Inflammatory Bowel Disease in Cats

Reviewed by Bill Saxon DVM, DACVIM, DACVECC in May, 2014

Overview and Risk
Inflammatory bowel disease (IBD) is a condition that results when your cat’s immune system turns against the lining of her gastrointestinal (GI) tract, resulting in impaired absorption of nutrients and the ability to digest food properly. This wreaks havoc on your cat’s entire GI tract resulting in vomiting, diarrhea, and weight loss. IBD is one of the most common causes of persistent vomiting and diarrhea in cats. Unfortunately, the cause of this debilitating disease is unknown. It is seen most often is a problem in middle-aged or older cats though younger cats may be affected as well.

Any cat owner knows that vomiting and diarrhea occasionally happen. After all, what fun would owning a cat be without a few hairballs? With IBD, however, the vomiting and/or diarrhea become chronic, occurring regularly rather than occasionally. Cats with IBD don’t necessarily act sick, other than displaying GI symptoms.

If your pet has IBD, you may notice the following:

  • Diarrhea
  • Blood or mucus in stool
  • Black, tarry stool (melena) 
  • Gas
  • Straining to defecate
  • Weight loss
  • Increased or decreased appetite
  • Lethargy
  • Vomiting 
  • Accidents outside the litter pan

Diagnosing IBD begins with a thorough physical examination and tests to rule out other possible causes of the diarrhea and/or vomiting. These tests may include the following:

  • Chemistry tests to evaluate kidney, liver, and pancreatic function as well as sugar levels
  • A complete blood count (CBC) to assess for infection, anemia, and other problems
  • Electrolyte tests to ensure your cat is neither dehydrated nor suffering from an electrolyte imbalance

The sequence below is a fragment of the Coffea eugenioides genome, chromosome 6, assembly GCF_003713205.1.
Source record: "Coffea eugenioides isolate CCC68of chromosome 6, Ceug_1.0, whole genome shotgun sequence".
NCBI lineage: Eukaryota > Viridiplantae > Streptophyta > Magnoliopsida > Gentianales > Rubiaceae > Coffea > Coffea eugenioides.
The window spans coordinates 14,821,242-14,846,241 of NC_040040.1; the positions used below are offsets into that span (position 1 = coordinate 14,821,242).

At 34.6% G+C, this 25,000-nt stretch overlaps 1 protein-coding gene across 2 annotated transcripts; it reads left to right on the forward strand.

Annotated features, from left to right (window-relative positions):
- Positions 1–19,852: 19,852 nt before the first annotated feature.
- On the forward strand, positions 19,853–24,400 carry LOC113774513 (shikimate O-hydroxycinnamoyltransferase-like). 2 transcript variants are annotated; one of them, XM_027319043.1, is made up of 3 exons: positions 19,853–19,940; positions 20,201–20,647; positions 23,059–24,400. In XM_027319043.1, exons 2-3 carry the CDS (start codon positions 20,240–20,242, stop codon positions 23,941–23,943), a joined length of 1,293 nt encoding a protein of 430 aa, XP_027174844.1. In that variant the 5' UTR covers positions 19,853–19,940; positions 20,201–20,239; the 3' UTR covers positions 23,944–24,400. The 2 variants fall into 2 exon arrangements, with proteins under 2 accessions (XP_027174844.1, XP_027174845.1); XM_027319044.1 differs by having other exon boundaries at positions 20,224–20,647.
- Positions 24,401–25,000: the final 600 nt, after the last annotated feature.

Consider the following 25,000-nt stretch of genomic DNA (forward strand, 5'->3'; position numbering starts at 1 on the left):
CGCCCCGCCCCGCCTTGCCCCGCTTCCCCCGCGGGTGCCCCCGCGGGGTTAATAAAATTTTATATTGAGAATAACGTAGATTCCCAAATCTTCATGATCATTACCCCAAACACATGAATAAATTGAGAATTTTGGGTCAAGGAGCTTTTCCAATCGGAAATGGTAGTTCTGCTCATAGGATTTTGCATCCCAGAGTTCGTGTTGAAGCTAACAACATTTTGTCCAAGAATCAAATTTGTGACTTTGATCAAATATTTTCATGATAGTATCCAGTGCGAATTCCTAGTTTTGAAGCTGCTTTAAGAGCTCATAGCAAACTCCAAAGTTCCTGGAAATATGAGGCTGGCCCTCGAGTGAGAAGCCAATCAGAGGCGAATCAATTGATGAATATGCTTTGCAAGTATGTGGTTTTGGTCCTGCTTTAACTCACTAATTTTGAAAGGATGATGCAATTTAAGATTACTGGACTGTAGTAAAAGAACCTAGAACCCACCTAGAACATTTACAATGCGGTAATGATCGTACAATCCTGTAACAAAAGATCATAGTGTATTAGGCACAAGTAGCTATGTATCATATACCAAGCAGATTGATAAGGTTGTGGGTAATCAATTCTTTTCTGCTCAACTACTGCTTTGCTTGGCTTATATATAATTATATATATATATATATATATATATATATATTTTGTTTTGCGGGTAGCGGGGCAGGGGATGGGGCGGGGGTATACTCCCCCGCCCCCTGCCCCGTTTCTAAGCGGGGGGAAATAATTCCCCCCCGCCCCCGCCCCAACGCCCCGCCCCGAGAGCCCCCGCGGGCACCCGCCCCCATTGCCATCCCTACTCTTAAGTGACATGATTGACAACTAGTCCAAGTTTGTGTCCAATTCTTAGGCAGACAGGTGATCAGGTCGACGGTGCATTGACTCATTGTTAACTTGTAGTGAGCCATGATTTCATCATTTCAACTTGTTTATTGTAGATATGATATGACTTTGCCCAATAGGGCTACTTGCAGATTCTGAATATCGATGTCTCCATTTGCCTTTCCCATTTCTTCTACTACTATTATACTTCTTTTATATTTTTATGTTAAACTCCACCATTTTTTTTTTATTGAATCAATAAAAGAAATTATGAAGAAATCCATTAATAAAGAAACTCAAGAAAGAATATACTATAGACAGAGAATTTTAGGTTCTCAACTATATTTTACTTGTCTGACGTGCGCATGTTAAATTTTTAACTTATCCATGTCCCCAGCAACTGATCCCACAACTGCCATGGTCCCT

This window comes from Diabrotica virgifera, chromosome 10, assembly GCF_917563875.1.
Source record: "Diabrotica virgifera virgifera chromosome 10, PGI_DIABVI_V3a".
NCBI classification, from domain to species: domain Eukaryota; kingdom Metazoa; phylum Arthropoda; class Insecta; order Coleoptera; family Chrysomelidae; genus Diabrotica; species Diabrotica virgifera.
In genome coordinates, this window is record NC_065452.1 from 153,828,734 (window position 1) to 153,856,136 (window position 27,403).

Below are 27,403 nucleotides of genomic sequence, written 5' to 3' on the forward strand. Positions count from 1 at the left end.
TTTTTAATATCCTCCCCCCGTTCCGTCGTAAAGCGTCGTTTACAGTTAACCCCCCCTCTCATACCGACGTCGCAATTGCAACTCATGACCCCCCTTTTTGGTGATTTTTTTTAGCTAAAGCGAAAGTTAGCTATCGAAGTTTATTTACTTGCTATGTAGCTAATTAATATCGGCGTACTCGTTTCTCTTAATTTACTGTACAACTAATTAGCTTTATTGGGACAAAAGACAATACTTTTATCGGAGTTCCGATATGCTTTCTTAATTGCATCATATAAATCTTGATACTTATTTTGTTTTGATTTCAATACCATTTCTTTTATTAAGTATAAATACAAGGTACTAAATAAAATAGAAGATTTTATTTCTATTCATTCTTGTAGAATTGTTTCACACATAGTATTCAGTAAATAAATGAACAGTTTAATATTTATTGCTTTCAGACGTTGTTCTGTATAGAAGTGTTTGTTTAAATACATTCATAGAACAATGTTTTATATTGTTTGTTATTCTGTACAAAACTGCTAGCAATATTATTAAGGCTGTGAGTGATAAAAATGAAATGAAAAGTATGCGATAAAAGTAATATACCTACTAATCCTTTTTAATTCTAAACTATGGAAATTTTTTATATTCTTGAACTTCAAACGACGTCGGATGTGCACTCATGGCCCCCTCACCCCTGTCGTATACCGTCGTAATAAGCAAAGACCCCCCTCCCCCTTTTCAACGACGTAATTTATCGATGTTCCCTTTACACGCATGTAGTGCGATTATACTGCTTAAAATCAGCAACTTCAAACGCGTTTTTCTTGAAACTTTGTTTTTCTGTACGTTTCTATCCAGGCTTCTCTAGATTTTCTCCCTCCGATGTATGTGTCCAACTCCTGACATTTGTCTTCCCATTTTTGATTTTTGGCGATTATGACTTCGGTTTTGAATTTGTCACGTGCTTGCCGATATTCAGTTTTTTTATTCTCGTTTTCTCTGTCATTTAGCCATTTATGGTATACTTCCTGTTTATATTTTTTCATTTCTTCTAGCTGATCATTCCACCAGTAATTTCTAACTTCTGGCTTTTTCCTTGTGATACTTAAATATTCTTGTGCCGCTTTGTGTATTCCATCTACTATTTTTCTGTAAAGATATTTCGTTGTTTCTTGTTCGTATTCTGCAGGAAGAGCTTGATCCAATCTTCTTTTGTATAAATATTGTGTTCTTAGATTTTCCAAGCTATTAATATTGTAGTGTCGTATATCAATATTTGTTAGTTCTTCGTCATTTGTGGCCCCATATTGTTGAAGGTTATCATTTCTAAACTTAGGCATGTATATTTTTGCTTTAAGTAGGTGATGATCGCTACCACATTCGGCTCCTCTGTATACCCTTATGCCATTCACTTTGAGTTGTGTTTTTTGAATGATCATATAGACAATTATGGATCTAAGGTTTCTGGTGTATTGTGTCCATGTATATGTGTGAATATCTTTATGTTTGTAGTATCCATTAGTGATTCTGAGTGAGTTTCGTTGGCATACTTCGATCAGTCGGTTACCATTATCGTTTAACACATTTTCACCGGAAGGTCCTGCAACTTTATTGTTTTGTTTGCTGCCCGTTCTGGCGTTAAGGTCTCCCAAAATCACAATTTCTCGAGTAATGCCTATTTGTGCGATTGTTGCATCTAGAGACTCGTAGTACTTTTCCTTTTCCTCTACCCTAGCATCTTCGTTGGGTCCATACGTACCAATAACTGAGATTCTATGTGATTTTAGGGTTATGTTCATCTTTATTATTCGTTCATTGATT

• X-rays of the abdomen to rule out GI obstruction, foreign body or masses
  • An ultrasound to evaluate the integrity of your cat’s digestive tract, pancreas, and other organs
  • Specific tests to rule out viral infections such as feline leukemia or feline immunodeficiency virus
  • Fecal tests to identify potential fecal parasites
  • Special fecal tests, such as cultures and polymerase chain reaction (PCR) testing
  • Intestinal biopsy using endoscopy, laparoscopy, or surgery to allow definitive diagnosis

Upon diagnosing IBD in your cat, your veterinarian will recommend medications that will treat your pet's symptoms. These may include:

  • Dietary modification to decrease antigenic stimulation of the GI tract Deworming to treat undetected intestinal parasite
  • Antibiotics to treat overgrowth of bacteria
  • Corticosteroids to minimize inflammation
  • Others – probiotics, vitamin B12, antiemetic’s, additional medication to suppress the immune system

When treating IBD, it is very important to administer all medications prescribed by your veterinarian, as well as to follow any dietary guidelines he or she suggests.

Unfortunately, there are no preventive measures that will protect your cat from inflammatory bowel disease.

If you have any questions or concerns, you should always visit or call your veterinarian – they are your best resource to ensure the health and well-being of your pets.